Tuesday, May 22, 2007

Conquering Madison Ave. 2.0: Zulu Marketing (P. 2)

Madison Ave 2.0: Conquering Madison Ave. (Part 2)


There is another, more historically - and for you war buffs, more militarily - explicable way to understand the changes afoot: we’ll call this The New Way for Media Companies to take Over the World. I could also have called this Nazi Marketing but Shaka was more charming and probably more creatively responsible for building his empire than his evil European counterpart.


In each case these leaders devastated their enemies by leapfrogging the gradual changes already taking place. They did this by understanding how new developments are initially used to solve old problems (often referred to as paving the cowpath) and then looking at the picture in a whole new way. They put the tools to do the work in ways more true to the new tools than ones they replace and the results can be devastating – until the rest catch up (think Google and link-based rankings, think the Civil War and new rifles whose reach put entire regiments in the line of fire).

Hitler saw tanks as more than protection for soldiers stuck in trenches (which is why they were developed) but rather as a way to quickly strike at the heart of the enemy with a motorized assault. When coordinated with the other assets of the wehrmacht - airplanes, mobile artillery and only then, followed by the infantry – it was unstoppable and got around silly little things like the maginot line the French spent years developing.

The doctrine we know of as blitzkreig was actually developed by Heinz Guderian and probably a few others including some Brits. But Heinz wrote the book, “Achtung...Panzer!” Hitler read it, took power, used it and, for a moment, ruled the world.


Shaka Zulu, had less science to work with but he saw that tribal warfare had become a ritual of sorts because, like TV advertising, their throwing spears were inaccurate. So the neighboring tribes had settled into a kind of Sunday sports warfare. The two sides would gather at opposite hills, families would come out with picnics and the young warriors would line up behind their small, round shields and hurl spears at each other. Eventually, someone would get hurt, the elders would meet and decide who won. The loser would give up some cattle and a bride or two and they would all go home for dinner.

Shaka was young, hungry and desperate to recover his family’s lost status as royal outcasts. He realized that if you really want to win you have to get really close to your target. So forget throwing spears. You need a new kind of up-close stabbing spear. He developed the iklwa, (often referred to as the assegai since who can pronounce it.)

By early 19th Century Africa standards, that put him on a par with the tank developers - or the pay-per-click guys. The real change came when he realized that by changing his tactics, strategies and rules of war, he could conquer just about everything around him

So when he realized people weren’t going to let him get that close, he figured he needed to run fast enough to surprise them. So goodbye huarache sandles and, in the absence of Nikes, he developed the original running sole, the human foot hardened by dancing on thorns. (Pretty much how I feel about watching Dancing With the Stars.) Then he realized his blitzkrieg needed a tank of its own to stave off the spears which began to get accurate just as he got closer. So he developed a man-sized shield with a hardier coat of cowhide.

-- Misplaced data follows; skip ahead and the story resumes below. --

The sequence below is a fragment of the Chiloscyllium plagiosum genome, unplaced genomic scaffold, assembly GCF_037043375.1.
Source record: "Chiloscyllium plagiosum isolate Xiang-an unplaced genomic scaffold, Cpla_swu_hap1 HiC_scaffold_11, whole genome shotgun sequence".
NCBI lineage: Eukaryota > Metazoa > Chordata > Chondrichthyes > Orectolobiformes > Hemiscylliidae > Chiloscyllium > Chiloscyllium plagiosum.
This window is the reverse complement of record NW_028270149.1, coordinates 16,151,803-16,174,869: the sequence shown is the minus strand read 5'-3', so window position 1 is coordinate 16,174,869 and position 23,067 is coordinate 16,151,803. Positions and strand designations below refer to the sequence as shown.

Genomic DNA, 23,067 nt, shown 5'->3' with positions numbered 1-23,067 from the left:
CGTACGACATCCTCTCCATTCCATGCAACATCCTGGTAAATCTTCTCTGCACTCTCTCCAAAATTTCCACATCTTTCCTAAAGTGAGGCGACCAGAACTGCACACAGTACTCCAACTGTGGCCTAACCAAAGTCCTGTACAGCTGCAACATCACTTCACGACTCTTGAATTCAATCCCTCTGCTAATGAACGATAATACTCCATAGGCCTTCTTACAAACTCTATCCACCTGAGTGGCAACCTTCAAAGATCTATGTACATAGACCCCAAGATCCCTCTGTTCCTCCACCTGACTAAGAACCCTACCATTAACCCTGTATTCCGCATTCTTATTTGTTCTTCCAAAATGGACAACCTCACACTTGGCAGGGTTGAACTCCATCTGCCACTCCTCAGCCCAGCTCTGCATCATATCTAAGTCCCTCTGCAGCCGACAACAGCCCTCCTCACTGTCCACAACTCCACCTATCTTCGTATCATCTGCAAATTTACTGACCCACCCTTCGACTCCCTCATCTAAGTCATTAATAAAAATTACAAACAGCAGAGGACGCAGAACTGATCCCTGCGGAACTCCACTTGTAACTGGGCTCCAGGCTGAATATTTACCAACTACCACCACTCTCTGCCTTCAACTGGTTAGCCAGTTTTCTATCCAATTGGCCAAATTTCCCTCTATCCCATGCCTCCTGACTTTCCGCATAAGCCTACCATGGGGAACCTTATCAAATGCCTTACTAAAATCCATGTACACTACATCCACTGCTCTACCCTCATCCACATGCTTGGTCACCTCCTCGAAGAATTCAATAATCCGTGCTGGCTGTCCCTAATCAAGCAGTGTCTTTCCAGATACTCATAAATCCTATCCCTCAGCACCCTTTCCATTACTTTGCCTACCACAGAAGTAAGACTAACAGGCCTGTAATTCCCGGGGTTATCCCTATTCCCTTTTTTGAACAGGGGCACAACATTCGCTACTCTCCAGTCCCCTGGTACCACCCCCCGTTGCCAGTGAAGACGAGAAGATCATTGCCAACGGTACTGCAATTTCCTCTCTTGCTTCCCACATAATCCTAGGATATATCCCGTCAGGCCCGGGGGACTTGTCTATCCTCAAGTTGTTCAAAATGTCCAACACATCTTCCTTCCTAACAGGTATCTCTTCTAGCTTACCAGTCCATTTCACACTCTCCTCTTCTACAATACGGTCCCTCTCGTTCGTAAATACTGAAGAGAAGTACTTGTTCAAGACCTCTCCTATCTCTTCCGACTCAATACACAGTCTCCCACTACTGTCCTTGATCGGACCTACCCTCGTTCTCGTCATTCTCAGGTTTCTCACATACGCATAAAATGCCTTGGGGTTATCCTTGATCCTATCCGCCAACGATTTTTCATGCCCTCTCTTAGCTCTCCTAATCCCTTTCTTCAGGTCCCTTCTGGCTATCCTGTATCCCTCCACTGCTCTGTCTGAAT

Now comes the hook shot. The enemy could still hide behind their shields, just like today’s advertising gatekeepers. So Shaka added a little do-hickey to his shield that, with training, would enable his warriors to hook on to the other guy's shield and just whip it out of the way. Then came the final problem, kind of like how do you get people to click, or should we say open up for business? Since spinning the opponent's shields revealed their sides and not their front torsos where you want to plunge the spear. Shaka came to realize you could reach the heart from other directions like from the underarm instead of the front. (In case you’re wondering, all testing was done on real people).

Today, the Internet guys have learned that beating people over the head is not always necessary. Indirect marketing works: putting paid results next to organic ones pays BIG. Affiliate marketing, cross-linking,a little word of mouth, the right endorsement, behavioral targeting - all of these get you to the heart without necessarily going through the front. And all are still worth more than the declining media placement fees eked out on Madison Ave.

Finally, Shaka, like the generals of the 3rd Reich understood there were no set battle lines and so they embraced the concept of total warfare or in Zulu, mfecane. Expect Microsoft, Google and Yahoo to exercise something similar and refuse to accept the normal boundaries.

We can talk ad infinitum about all the possible responses – and we will – both online at Madison Ave 2.0 on June 14. We suggest you do what Shaka and Hitlers opponents did most effectively – create alliances and develop new strategies. That’s why Swaziland and Lesotho were never invaded by the Zulus. And you wouldn’t want to be a Pondo. The best place to sharpen your spears and make friends is, of course, at a conference, and the Chief conference in this field would be the Madison Ave. 2.0 – Web 2.0 NY Summit on June 14 at Fordham on 62nd @ Columbus.

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